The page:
As a counter example, we need only think of many forms of “entertainment” present in the first-world culture today, which fracture mind and heart from the center to the periphery, which beget impatience, a competitive spirit, and a thirst for the stimulation of the senses, fostering a more and more voracious appetite for base pleasures. So too, much fiction today, in whatever medium, fails to direct hearts and minds back to reality, but rather creates an “alter” reality in which one is meant to lose oneself, forgetting all cares. But no story, no co-created world can be real without manifesting the real, without bearing, and indeed illuminating and unfolding, the innate ontological truths of the actual universe that God created, without being a form of wonder-filled play in what truly is. This is indirectly expressed by G.K. Chesterton in his words on faerie stories, when he wrote:

When we are very young children we do not need fairy tales: we only need tales. Mere life is interesting enough. A child of seven is excited by being told that Tommy opened a door and saw a dragon. But a child of three is excited by being told that Tommy opened a door. Boys like romantic tales; but babies like realistic tales—because they find them romantic. In fact, a baby is about the only person, I should think, to whom a modern realistic novel could be read without boring him. This proves that even nursery tales only echo an almost pre-natal leap of interest and amazement. These tales say that apples were golden only to refresh the forgotten moment when we found that they were green. They make rivers run with wine only to make us remember, for one wild moment, that they run with water.i

All authentic art, whether the written word, or a painting or sculpture, or music, or anything else, seeks to manifest the objective logos, the true word present in reality, and to allow this word to unfold itself. Art is a service, a service of objective beauty, goodness, and truth, and not a mode of mere self-expression or self-assertion. Humility and honesty in expression, therefore, are essential traits of the artist, as is an ardent and passionate love for the real, for truth as it is given in reality, and not as a product of our own making or achievement. True art, thus, lives on receiving, on giveness, pure virginal openness before reality as it presents itself to us and speaks to us a word from God, indeed the Word from God, who seeks to wed himself to us through beauty, from the littlest to the highest, in every detail and aspect of life.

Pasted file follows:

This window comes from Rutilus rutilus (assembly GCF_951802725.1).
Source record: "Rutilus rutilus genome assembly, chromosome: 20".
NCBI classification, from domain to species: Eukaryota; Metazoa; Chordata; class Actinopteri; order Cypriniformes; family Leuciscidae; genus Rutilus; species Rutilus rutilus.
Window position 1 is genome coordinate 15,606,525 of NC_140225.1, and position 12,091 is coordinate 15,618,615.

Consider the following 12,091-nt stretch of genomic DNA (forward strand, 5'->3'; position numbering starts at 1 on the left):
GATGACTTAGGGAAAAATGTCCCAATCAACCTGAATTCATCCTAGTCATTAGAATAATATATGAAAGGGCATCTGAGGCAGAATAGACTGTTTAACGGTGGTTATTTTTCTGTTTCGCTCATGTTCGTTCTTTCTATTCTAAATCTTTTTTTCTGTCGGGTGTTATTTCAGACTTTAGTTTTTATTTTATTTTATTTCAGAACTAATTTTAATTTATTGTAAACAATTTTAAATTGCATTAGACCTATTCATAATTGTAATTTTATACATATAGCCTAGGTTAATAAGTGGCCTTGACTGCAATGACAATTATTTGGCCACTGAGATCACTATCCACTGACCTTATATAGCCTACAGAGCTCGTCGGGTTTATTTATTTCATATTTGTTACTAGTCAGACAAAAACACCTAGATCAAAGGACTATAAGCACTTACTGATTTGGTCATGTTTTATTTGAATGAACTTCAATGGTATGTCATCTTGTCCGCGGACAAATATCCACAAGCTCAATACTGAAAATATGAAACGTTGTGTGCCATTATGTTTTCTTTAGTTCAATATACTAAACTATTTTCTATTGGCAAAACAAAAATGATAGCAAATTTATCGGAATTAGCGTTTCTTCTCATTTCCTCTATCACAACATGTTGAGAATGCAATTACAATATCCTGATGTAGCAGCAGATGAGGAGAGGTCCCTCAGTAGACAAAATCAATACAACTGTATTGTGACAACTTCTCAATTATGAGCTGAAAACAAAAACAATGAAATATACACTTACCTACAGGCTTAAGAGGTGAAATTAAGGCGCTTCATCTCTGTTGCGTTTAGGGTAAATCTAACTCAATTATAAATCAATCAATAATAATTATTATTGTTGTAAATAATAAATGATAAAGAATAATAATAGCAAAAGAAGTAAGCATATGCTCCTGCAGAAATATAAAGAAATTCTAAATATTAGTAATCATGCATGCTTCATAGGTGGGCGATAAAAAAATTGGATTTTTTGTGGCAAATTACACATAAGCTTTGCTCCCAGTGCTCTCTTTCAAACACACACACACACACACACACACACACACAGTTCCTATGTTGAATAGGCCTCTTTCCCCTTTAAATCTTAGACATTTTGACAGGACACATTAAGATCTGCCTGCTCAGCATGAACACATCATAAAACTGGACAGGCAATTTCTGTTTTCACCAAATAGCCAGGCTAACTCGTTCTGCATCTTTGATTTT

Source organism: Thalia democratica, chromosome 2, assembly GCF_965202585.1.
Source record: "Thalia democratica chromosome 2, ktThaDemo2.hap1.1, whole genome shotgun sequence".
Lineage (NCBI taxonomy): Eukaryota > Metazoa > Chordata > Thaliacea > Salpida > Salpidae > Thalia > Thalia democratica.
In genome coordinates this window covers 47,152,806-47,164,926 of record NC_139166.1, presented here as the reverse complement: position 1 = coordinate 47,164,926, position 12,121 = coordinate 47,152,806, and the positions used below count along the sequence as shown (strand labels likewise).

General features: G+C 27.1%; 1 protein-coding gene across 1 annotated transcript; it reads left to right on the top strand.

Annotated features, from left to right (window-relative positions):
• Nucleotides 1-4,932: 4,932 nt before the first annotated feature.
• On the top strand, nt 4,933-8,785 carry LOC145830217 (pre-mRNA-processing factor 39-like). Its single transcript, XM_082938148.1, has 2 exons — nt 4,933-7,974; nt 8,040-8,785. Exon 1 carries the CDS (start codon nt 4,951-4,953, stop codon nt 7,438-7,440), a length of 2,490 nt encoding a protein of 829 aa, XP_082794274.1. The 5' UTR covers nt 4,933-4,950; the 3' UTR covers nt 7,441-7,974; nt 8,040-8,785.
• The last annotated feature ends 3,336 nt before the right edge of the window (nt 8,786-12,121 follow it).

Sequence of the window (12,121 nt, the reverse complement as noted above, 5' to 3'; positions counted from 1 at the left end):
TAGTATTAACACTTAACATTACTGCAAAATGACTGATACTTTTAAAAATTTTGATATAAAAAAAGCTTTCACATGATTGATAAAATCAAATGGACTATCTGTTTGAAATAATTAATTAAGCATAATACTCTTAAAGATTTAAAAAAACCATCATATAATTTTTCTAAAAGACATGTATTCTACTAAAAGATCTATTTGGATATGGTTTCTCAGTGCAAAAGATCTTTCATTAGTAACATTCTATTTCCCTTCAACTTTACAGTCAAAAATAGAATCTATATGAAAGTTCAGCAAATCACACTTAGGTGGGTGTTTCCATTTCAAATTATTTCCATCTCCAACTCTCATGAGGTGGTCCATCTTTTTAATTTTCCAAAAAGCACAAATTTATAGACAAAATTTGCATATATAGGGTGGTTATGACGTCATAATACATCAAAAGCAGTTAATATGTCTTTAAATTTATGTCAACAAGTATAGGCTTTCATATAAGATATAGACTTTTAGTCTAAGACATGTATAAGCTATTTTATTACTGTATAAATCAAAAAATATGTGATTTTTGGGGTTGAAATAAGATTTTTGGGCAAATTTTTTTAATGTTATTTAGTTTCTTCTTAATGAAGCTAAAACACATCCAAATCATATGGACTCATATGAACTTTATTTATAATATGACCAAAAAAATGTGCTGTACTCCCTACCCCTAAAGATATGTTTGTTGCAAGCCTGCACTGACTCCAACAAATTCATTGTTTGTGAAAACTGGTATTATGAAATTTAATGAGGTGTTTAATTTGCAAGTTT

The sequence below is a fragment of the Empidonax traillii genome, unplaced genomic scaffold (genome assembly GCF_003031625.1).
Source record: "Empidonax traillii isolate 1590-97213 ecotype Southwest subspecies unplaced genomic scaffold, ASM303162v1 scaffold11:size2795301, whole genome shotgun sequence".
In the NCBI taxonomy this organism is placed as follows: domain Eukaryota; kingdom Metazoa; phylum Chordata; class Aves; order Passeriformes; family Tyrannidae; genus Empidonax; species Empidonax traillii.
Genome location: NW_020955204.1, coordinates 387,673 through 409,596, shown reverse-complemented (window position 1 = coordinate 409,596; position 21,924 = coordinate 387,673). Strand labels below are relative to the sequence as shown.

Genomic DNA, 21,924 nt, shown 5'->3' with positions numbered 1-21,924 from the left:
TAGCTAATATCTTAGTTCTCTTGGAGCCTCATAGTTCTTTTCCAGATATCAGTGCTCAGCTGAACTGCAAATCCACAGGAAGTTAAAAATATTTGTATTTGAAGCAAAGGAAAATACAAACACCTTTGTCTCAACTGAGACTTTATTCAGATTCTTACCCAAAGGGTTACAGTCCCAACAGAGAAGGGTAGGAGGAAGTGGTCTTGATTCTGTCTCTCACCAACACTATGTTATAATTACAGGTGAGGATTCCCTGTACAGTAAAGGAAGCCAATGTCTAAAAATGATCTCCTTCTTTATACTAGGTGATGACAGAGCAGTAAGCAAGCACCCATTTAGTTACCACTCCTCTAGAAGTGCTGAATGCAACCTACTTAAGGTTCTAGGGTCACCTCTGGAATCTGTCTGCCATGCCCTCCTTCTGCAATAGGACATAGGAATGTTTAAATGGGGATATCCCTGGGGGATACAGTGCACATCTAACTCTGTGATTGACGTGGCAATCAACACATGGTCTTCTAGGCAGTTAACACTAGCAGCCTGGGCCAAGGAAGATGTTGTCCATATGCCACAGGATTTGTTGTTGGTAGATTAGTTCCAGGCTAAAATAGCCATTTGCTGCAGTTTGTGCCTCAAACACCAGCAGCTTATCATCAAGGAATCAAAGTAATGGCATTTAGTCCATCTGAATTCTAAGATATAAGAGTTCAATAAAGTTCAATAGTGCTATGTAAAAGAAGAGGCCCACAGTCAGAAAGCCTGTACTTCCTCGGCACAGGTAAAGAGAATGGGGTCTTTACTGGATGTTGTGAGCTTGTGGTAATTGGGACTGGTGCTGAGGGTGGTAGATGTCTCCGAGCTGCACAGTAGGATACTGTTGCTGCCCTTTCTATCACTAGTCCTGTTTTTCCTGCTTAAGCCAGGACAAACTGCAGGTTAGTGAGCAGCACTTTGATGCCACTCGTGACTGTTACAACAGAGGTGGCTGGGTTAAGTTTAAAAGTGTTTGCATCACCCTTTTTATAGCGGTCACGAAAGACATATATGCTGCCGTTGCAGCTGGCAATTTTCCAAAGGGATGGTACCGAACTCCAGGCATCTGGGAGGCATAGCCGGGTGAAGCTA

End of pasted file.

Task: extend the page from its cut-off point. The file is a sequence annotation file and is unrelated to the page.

Let us take a final step. Is it not possible, even in this life, to anticipate the unity and harmony of the eternal life that awaits us? Is it not, in other words, possible to enter into that space in which work and play become one, or at least are inseparably intertwined? In which gratuity and fruitfulness are united? In which all service is playful and we are the “playful servants” of God, since we are his cherished, beloved children? In which leisure and labor sing a single song? In which every moment is permeated by the perfect playfulness of the Persons of the Trinity? For the eternal Trinity, after all, work and play are one, rest and activity are indivisible. This is because, for the divine Persons of Father, Son, and Holy Spirit, life consists in nothing but prayer, that is, nothing but interpersonal love and heartfelt communion, birthing all things, permeating them, sanctifying them, giving them meaning, and bringing them to fulfillment. And, as children fashioned in God’s image and redeemed by his grace, the same can be possible for us. And the gateway, indeed the living-space, is precisely prayer. Life comes into harmony in us whenever work, play, and prayer become one. For prayer pervades every moment of life, and makes of it a ceaseless dialogue, an abiding communion, with the blessed Father, Son, and Holy Spirit, and, in them and with them, with the beauty of creation and with each one of God’s precious and unrepeatable children.


i. G.K. Chesterton, Orthodoxy, Chapter IV, “The Ethics of Elfland.”